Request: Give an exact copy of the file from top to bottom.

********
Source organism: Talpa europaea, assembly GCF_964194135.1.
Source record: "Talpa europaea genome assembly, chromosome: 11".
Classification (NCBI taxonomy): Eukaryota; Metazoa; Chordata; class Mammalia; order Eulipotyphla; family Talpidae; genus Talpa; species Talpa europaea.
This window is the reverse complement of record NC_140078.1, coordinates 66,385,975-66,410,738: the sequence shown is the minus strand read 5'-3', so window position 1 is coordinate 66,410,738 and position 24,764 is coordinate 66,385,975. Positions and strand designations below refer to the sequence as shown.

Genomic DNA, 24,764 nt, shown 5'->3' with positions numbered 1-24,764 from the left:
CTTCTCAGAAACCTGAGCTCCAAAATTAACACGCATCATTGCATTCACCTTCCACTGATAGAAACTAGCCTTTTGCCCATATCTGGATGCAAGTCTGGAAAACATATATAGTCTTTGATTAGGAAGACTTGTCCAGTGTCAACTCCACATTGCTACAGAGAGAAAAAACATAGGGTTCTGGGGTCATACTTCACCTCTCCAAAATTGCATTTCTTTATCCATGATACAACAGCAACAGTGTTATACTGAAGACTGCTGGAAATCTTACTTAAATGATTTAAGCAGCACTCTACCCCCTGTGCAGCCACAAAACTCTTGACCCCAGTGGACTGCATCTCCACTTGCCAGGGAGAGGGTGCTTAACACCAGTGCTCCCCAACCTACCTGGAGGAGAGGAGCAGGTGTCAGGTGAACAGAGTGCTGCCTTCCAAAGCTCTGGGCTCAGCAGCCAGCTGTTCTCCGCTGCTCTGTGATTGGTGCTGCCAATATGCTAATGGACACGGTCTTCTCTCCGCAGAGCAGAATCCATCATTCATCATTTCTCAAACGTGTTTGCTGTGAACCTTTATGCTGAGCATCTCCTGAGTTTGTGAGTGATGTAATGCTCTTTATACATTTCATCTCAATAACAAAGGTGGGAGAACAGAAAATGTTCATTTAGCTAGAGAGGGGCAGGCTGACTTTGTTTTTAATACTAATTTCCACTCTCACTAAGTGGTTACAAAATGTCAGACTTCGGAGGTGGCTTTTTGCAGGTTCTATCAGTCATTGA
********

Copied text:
Source organism: Talpa europaea, assembly GCF_964194135.1.
Source record: "Talpa europaea genome assembly, chromosome: 11".
Classification (NCBI taxonomy): Eukaryota; Metazoa; Chordata; class Mammalia; order Eulipotyphla; family Talpidae; genus Talpa; species Talpa europaea.
This window is the reverse complement of record NC_140078.1, coordinates 66,385,975-66,410,738: the sequence shown is the minus strand read 5'-3', so window position 1 is coordinate 66,410,738 and position 24,764 is coordinate 66,385,975. Positions and strand designations below refer to the sequence as shown.

Genomic DNA, 24,764 nt, shown 5'->3' with positions numbered 1-24,764 from the left:
CTTCTCAGAAACCTGAGCTCCAAAATTAACACGCATCATTGCATTCACCTTCCACTGATAGAAACTAGCCTTTTGCCCATATCTGGATGCAAGTCTGGAAAACATATATAGTCTTTGATTAGGAAGACTTGTCCAGTGTCAACTCCACATTGCTACAGAGAGAAAAAACATAGGGTTCTGGGGTCATACTTCACCTCTCCAAAATTGCATTTCTTTATCCATGATACAACAGCAACAGTGTTATACTGAAGACTGCTGGAAATCTTACTTAAATGATTTAAGCAGCACTCTACCCCCTGTGCAGCCACAAAACTCTTGACCCCAGTGGACTGCATCTCCACTTGCCAGGGAGAGGGTGCTTAACACCAGTGCTCCCCAACCTACCTGGAGGAGAGGAGCAGGTGTCAGGTGAACAGAGTGCTGCCTTCCAAAGCTCTGGGCTCAGCAGCCAGCTGTTCTCCGCTGCTCTGTGATTGGTGCTGCCAATATGCTAATGGACACGGTCTTCTCTCCGCAGAGCAGAATCCATCATTCATCATTTCTCAAACGTGTTTGCTGTGAACCTTTATGCTGAGCATCTCCTGAGTTTGTGAGTGATGTAATGCTCTTTATACATTTCATCTCAATAACAAAGGTGGGAGAACAGAAAATGTTCATTTAGCTAGAGAGGGGCAGGCTGACTTTGTTTTTAATACTAATTTCCACTCTCACTAAGTGGTTACAAAATGTCAGACTTCGGAGGTGGCTTTTTGCAGGTTCTATCAGTCATTGA